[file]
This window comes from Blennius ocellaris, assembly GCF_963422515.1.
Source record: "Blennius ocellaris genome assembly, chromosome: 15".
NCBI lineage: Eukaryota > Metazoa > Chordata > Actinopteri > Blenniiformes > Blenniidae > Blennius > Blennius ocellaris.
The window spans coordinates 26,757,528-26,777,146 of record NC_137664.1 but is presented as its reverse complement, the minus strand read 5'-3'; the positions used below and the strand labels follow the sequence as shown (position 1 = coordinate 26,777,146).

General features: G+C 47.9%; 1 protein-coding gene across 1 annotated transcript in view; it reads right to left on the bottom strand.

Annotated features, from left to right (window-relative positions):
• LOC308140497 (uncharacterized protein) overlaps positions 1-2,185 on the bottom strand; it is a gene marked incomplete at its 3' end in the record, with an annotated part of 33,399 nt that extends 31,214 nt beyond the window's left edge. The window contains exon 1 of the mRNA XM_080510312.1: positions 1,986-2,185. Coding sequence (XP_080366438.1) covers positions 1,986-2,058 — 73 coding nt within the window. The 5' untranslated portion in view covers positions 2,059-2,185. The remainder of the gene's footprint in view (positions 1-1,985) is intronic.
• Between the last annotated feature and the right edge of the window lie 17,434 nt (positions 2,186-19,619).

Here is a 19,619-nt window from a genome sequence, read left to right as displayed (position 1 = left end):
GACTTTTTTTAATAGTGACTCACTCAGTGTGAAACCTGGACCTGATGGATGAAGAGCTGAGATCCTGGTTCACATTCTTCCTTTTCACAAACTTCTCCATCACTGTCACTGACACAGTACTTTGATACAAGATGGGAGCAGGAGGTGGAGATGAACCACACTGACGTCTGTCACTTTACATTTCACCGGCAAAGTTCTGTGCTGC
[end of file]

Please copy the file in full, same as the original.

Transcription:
This window comes from Blennius ocellaris, assembly GCF_963422515.1.
Source record: "Blennius ocellaris genome assembly, chromosome: 15".
NCBI lineage: Eukaryota > Metazoa > Chordata > Actinopteri > Blenniiformes > Blenniidae > Blennius > Blennius ocellaris.
The window spans coordinates 26,757,528-26,777,146 of record NC_137664.1 but is presented as its reverse complement, the minus strand read 5'-3'; the positions used below and the strand labels follow the sequence as shown (position 1 = coordinate 26,777,146).

General features: G+C 47.9%; 1 protein-coding gene across 1 annotated transcript in view; it reads right to left on the bottom strand.

Annotated features, from left to right (window-relative positions):
• LOC308140497 (uncharacterized protein) overlaps positions 1-2,185 on the bottom strand; it is a gene marked incomplete at its 3' end in the record, with an annotated part of 33,399 nt that extends 31,214 nt beyond the window's left edge. The window contains exon 1 of the mRNA XM_080510312.1: positions 1,986-2,185. Coding sequence (XP_080366438.1) covers positions 1,986-2,058 — 73 coding nt within the window. The 5' untranslated portion in view covers positions 2,059-2,185. The remainder of the gene's footprint in view (positions 1-1,985) is intronic.
• Between the last annotated feature and the right edge of the window lie 17,434 nt (positions 2,186-19,619).

Here is a 19,619-nt window from a genome sequence, read left to right as displayed (position 1 = left end):
GACTTTTTTTAATAGTGACTCACTCAGTGTGAAACCTGGACCTGATGGATGAAGAGCTGAGATCCTGGTTCACATTCTTCCTTTTCACAAACTTCTCCATCACTGTCACTGACACAGTACTTTGATACAAGATGGGAGCAGGAGGTGGAGATGAACCACACTGACGTCTGTCACTTTACATTTCACCGGCAAAGTTCTGTGCTGC